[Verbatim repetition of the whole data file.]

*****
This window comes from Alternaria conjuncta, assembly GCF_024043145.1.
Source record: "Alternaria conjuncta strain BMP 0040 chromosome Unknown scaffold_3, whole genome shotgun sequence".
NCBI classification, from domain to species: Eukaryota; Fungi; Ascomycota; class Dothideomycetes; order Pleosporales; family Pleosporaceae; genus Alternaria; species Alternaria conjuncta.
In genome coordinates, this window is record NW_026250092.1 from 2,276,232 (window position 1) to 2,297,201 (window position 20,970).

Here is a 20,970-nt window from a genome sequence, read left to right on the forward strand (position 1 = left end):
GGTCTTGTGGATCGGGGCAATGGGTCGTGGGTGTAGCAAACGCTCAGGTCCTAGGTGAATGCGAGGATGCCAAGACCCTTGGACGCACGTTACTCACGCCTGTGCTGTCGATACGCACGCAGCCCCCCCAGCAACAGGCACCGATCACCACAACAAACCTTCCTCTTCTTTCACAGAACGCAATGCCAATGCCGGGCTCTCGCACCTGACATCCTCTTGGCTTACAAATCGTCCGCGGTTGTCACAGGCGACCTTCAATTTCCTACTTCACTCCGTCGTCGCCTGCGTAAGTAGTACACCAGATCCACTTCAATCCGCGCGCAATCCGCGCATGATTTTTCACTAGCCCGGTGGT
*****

This window comes from Alternaria conjuncta, assembly GCF_024043145.1.
Source record: "Alternaria conjuncta strain BMP 0040 chromosome Unknown scaffold_3, whole genome shotgun sequence".
NCBI classification, from domain to species: Eukaryota; Fungi; Ascomycota; class Dothideomycetes; order Pleosporales; family Pleosporaceae; genus Alternaria; species Alternaria conjuncta.
In genome coordinates, this window is record NW_026250092.1 from 2,276,232 (window position 1) to 2,297,201 (window position 20,970).

Here is a 20,970-nt window from a genome sequence, read left to right on the forward strand (position 1 = left end):
GGTCTTGTGGATCGGGGCAATGGGTCGTGGGTGTAGCAAACGCTCAGGTCCTAGGTGAATGCGAGGATGCCAAGACCCTTGGACGCACGTTACTCACGCCTGTGCTGTCGATACGCACGCAGCCCCCCCAGCAACAGGCACCGATCACCACAACAAACCTTCCTCTTCTTTCACAGAACGCAATGCCAATGCCGGGCTCTCGCACCTGACATCCTCTTGGCTTACAAATCGTCCGCGGTTGTCACAGGCGACCTTCAATTTCCTACTTCACTCCGTCGTCGCCTGCGTAAGTAGTACACCAGATCCACTTCAATCCGCGCGCAATCCGCGCATGATTTTTCACTAGCCCGGTGGT